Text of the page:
Alright NS, I’ve done a couple of this style of Photoshop technique and have been asked how to do it so I’ll do a tutorial for you guys. So for all you photoshoppers I have a simple, yet great effect for you to learn to day.
Level of difficulty: beginner-intermediate
If you’ve done this manipulation effect before, you know the power and endless possibilities with this technique. If you have yet to attempt it give it a go.
Goal: To Photoshop a picture to make it look as if it is a miniature model
Ex) model town, plane building etc…
Basically to start off you want to have a picture,
preferable of landscape. Macro shots and nighttime shots, do not work as well
with this technique as focal points of the image are important and are harder
to contrast from unfocused parts of an image in nighttime shots. Don’t worry
Newschoolers if you don’t understand now, just read on and follow the steps,
and you will catch on.
For the tutorial you will need to understand the concept of quick mask mode in photoshop ( Windows/Mac: q). Basically what quick mask mode allows you to do is select a portion of the image by “painting” on a mask by painting an area of the image you would like to have selected. This allows for more specific and precise selection of an image rather than using the Lasso, Polygonal, Magnetic tools or any of the marquee tools.
When your image is open you are going to want to open quick
mask mode by pressing the Q letter. Confirmation of this action can be seen at
the top of the Photoshop window beside the name of your open image, it should
read (Quick Mask…) Next set the colours to the default black and white by
pressing the D letter, then switch them around by clicking on the double-headed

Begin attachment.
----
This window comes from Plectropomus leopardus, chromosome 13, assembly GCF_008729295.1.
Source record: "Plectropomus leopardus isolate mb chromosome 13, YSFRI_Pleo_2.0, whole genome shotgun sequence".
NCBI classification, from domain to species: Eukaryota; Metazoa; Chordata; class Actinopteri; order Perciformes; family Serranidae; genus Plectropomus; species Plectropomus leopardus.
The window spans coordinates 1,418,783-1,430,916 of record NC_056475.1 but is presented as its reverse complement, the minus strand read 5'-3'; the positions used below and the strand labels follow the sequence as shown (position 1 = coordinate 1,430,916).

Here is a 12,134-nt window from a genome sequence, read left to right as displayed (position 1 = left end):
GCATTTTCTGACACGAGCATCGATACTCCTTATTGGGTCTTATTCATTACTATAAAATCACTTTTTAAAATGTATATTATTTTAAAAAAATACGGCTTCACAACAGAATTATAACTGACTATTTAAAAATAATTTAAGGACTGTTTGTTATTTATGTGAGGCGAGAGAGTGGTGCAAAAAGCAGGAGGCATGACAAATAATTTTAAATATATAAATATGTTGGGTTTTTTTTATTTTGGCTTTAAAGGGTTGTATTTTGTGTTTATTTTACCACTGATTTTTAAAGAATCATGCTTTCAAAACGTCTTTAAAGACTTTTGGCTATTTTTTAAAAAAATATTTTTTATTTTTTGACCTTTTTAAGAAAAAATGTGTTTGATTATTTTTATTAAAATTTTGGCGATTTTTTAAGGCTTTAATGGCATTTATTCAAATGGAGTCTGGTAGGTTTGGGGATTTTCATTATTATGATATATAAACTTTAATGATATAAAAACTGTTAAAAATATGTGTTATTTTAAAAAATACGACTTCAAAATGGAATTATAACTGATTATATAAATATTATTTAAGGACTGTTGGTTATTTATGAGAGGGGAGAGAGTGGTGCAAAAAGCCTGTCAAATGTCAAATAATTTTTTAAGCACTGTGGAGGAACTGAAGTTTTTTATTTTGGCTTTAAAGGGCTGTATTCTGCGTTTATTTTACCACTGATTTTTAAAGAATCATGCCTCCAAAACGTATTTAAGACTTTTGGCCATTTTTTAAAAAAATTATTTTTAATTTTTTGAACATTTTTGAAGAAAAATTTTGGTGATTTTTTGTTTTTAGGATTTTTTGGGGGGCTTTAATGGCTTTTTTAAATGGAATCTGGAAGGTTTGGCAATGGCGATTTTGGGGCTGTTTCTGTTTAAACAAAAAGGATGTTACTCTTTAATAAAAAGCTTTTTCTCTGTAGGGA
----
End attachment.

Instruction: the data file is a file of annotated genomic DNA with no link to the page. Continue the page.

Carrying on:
arrow next to the colour chips.
Now right underneath options on the pull down bars such as “filter”, “select” and “view” there should appear several small rectangles with different sports of black and white. Select the fourth rectangle from the left, called “Reflected Gradient” which looks like a white line with black borders on the top and bottom.
This is where a bit of choice and judgment come into play. Choose where you want the focal point of the photo to be – usually about halfway between top and bottom – and click and hold at that point. Drag the line of the gradient tool upwards, then release it towards the top of the frame; it doesn't hurt to be a little off the pure vertical. Press Q again to switch back from Quick Mask mode.
Now your page should have a selected area with the moving
dotted line, showing where your selection was made. Next click on the “Filter”
drop down menu at the top and select “blur” then select “lens blur” and a
window should pop up. Play around with the sliders until you are satisfied with
the results. See picture below:
“The Iris section controls the shape of the virtual iris in the lens; a hexagonal iris is most normal, and you could try rounding out the sharp corners of the geometric shape using Blade Curvature. Rotation controls the angle of the hexagon. The Specular Highlights section adds little glints to bright areas, but it's usually not a good idea to drop the value of the Threshold much below 250”
Your almost done newschoolers just one more step. Although
this step is not necessarily needed it is highly recommended to give you photo
that plastic fake model feel to it. To do this go to the “Image” drop down bar
at the top left of the window and select “adjustments”, then “curves”. (See picture below) Drag
from a point about a third from the top of the line upwards about a full
square, and voila! You are done, not so bad eh newschoolers.
Of course if you want you can further do colour correction of the image to make it look oh so much better.This was my first Photoshop tutorial, and hopefully you were all successful….post up let me see what you were able to achieve….show me where I went wrong…I love to learn.
Here is what the final copy turn out as:
Some other photos i have applied the same technique to:
HAVE A GREAT WEEKEND NS